The transposon piggyBac is a very popular platform for moving transgenes into the genomes of a wide range of organisms. In an upcoming issue of Nucleic Acids Research Saha et al. address a number of important questions regarding the potential for the piggyBac system to have undesirable effects on the host genome – in this case, the human genome.
Those working with or considering working with piggyBac in insects probably will have similar questions and this work will be of some interest.
The human genome has some 2000 piggyBac-like elements and this raises the question of whether introducing the piggyBac system could result in mobilization of endogenous elements or genome rearrangements. More generally, can piggyBac transposase increase the frequency of double-stranded DNA breaks. Saha et al. also looked at the frequency with which the plasmid backbone in which piggyBac is cloned becomes integrated. Finally, they ask whether the terminal repeats of piggyBac have any promoter or enhancer activity.
While these question are specifically addressed in human cells, they are clearly of interest generally. For the most part, the answers to these questions are all essentially negative.
No increase in the number of double-stranded DNA breaks could be detected in the presence of piggyBac transposase, nor was there any evidence of the 2000 piggyBac-like elements interacting with piggyBac transposase.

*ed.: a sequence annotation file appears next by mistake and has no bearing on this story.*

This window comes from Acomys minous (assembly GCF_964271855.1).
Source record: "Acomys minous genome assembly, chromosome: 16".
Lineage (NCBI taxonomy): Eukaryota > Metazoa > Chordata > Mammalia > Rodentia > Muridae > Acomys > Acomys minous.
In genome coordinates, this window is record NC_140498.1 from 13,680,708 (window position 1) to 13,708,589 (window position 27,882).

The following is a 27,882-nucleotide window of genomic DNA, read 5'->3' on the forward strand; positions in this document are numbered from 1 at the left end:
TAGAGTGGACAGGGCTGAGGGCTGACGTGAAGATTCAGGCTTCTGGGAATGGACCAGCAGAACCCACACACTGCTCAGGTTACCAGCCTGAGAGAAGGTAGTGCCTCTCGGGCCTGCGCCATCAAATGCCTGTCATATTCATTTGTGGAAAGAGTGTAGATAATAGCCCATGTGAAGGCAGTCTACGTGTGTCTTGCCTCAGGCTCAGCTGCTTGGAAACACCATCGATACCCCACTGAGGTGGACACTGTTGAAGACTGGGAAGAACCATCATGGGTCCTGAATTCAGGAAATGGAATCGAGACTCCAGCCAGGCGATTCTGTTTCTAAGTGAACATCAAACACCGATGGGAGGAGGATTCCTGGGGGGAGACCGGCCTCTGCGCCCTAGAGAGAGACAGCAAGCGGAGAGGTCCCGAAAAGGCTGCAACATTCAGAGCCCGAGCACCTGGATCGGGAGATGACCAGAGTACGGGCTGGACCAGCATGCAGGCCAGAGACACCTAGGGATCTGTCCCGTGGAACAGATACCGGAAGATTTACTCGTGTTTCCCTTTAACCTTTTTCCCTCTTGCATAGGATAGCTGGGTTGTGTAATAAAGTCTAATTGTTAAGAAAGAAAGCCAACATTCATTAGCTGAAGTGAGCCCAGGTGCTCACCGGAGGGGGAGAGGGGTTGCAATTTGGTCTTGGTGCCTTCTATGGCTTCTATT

piggyBac vectors and piggyBac transposase can be supplied using two plasmids or a single plasmid. The single-plasmid ‘cis’ configuration of the vector and transposase has been shown, at least in human cells, to be more effective. See a recent IGTRCN Technology Topics post by Al Handler. But the plasmid backbone can integrate following piggyBac excision and if the backbone contains the coding region of piggyBac transposase then a continuous source of transposase will be present resulting in destabilizing the integrated vector. So, there is a clear trade-off in using ‘cis’ versus ‘trans’ configurations of the vector and transposase. This questions have not been addressed in insect cells.
Saha et al. present data that indicate that the inverted repeats of piggyBac have no enhancer activity. However, they did find that the 5′ inverted repeat (just the 17bp sequence) had very weak promoter activity directed toward the ‘inside’ of the vector.
Finally, the authors show that they can remove the cryptic splice-site (at least in human cells) that is present in the 5′ terminal repeat without affecting the functioning of the terminal sequences.
Overall, the absence of any ‘cross reactivity’ between the piggyBac system and endogenous piggyBac-like elements in the human genome is good news for those considering the use of this system as a human therapeutic.
For insect biologists, this work raises important questions that they too should at least consider when planning to use a transposon-based system like piggyBac. Most importantly, are there endogenous piggyBac or piggyBac-like elements in ‘your’ genome? With the growing abundance of genome sequence data addressing this question becomes routine.
Sunandan Saha, Lauren E. Woodard, Elizabeth M. Charron, Richard C. Welch, Cliona M. Rooney, and Matthew H. Wilson, Evaluating the potential for undesired genomic effects of the piggyBac transposon system in human cells Nucl. Acids Res. first published online January 20, 2015 doi:10.1093/nar/gkv017